In the case of Walk The Moon, at just about the time the ground stage headliners were announced, its hit single "Shut Up And Dance" was in the process of graduating from fun poppy radio hit to world-destroying monster song of the year. Suddenly, their once reasonable ground stage digs seemed woefully insufficient.

Of course, those pre-show whispers and rumors ended up being slightly exaggerated. Summerfest seemed far from ever breaking last night. Summerfest red shirts seemed to have the show on lockdown, and ticket lines weren’t so insane that the Big Gig wound up letting people in for free, hopping turnstiles and turning the Summerfest grounds into a sweatily packed parking lot. It was certainly crowded, but it was also certainly livable.

Sorry, I said crowded when I meant to say CROWDED – all caps, all bold and in 72-point Impact font if possible. Early estimates placed the attendance for Walk The Moon at somewhere about 15,000 people – impressive considering the US Cellular Connection Stage only has a 8…

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Punch Brothers put on a rollicking old-fashioned folk hoedown Friday night at Summerfest.
Punch Brothers put on a rollicking old-fashioned folk hoedown Friday night at Summerfest. (Photo: Dan Zaitz)

Old-fashioned folk fiends Punch Brothers tap the BMO Harris Pavilion roof

The OnMilwaukee.com Summer Festivals Guide is presented by Pick 'n Save, Where Wisconsin Saves on Groceries. Pick 'n Save is Wisconsin proud, and excited to help promote and feed the great Milwaukee summer that includes festivals and fun nearly every day. Click to save here!

Over the course of human history, hundreds upon thousands of roaring rock bands and awkward dancers have attempted to "raise the roof." For the band Punch Brothers, however, it knows raising the roof is just a bit out of range for its particular brand of old-school pluck-happy folk factory tunes – and, for that matter, that it can be hard for a band to do anything less than rock out at a festival like Summerfest (just ask Bastille, who tried for just one song to slow things down with a piano ballad, only for the EDM act next door to go all Michael Bay and immediately explode gallons of confetti, lasers and bass into the air).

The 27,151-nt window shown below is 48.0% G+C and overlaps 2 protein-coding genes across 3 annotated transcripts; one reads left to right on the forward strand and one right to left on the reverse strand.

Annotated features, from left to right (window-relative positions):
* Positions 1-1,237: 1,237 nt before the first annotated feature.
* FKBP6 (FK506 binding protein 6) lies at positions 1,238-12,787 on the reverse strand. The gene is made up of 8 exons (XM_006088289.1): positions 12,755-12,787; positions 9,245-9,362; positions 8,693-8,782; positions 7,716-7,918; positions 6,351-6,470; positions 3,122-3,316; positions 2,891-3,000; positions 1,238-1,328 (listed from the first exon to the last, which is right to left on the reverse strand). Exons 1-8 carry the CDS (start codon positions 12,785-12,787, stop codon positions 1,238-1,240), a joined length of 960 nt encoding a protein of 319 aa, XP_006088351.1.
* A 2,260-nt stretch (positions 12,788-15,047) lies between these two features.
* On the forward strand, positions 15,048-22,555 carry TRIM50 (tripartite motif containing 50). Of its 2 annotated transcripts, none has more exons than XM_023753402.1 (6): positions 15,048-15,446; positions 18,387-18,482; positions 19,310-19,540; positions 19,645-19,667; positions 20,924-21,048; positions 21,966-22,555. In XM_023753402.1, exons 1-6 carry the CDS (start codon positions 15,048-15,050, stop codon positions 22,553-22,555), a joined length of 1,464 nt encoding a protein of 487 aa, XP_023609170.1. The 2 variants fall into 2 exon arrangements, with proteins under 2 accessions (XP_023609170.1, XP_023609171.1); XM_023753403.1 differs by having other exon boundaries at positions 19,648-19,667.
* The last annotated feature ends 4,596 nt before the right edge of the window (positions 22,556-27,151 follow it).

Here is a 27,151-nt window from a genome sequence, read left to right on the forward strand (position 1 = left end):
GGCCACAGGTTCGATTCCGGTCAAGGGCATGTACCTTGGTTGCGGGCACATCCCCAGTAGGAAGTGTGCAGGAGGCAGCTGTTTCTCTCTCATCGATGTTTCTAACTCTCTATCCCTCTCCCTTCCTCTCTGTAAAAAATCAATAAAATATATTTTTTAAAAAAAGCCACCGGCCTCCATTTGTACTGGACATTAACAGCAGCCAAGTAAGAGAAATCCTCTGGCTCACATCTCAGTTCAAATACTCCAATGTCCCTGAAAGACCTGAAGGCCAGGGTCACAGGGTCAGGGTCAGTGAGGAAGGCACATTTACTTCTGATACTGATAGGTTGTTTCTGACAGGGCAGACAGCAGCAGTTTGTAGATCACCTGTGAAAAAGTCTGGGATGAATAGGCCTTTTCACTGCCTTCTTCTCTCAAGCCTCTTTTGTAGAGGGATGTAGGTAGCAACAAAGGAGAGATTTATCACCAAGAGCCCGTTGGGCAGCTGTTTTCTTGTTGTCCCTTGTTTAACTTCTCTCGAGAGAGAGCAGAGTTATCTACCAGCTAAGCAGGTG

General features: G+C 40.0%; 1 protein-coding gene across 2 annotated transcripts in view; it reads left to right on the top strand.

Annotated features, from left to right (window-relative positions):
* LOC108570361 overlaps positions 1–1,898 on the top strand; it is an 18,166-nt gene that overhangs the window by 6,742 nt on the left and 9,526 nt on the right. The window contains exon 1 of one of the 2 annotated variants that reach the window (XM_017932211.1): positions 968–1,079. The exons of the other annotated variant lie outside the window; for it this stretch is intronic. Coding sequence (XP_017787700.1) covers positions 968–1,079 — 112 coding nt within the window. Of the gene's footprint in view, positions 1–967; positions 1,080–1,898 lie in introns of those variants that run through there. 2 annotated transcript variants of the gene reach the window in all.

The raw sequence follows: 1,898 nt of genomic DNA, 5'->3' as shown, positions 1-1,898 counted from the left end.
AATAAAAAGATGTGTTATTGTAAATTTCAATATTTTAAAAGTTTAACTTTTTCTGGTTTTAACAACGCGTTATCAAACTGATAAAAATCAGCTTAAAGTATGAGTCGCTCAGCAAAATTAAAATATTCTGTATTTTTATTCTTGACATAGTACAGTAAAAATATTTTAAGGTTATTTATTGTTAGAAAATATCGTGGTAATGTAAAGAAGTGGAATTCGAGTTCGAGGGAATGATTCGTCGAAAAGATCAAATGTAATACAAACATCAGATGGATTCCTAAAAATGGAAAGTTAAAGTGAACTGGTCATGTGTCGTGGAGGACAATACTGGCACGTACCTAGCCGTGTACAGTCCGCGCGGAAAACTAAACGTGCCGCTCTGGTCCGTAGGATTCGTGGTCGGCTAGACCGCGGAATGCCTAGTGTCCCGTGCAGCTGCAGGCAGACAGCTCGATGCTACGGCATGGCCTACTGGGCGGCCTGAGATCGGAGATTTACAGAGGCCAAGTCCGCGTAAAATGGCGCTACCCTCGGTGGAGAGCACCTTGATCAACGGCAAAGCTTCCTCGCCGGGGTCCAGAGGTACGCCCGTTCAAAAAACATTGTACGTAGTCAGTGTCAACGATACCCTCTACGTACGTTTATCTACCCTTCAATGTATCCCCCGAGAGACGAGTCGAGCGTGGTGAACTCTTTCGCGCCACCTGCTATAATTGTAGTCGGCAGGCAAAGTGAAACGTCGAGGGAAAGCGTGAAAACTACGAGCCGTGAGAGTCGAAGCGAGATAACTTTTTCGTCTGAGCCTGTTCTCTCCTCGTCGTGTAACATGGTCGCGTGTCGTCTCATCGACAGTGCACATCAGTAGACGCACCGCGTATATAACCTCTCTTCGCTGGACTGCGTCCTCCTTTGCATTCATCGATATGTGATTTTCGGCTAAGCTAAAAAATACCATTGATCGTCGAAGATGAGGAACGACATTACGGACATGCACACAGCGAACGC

So Punch Brothers tried something different and set their goals somewhere new Friday night at the BMO Harris Pavilion. As the five band members crowded around a single mic, preparing to do the traditional Irish a cappella folk tune "The Auld Triangle" (which the band performed for the Coen Brothers’ "Inside Llewyn Davis" two years back), lead singer and maniacal mandolinist Chris Thile said their mission was not to raise the roof, but "tap the roof," delicately nudging the ceiling with his pointer fingers. "Can we make that a thing, Milwaukee, for folk bands at loud rock festivals?" he asked afterward.

Well, congratulations Punch Brothers; you tapped the roof Friday night at Summerfest. And then some.

Don’t let the nice suits and ties confuse you; Punch Brothers are a no-frills old-fashioned folk band, playing an energetic set list full of both original tunes and traditional numbers showing little to no resemblance to the rock-ified boom-clap sound and furious roaring crescendos of Mumford & Sons and other folk rock groups Punch Brothers is often lassoed in with.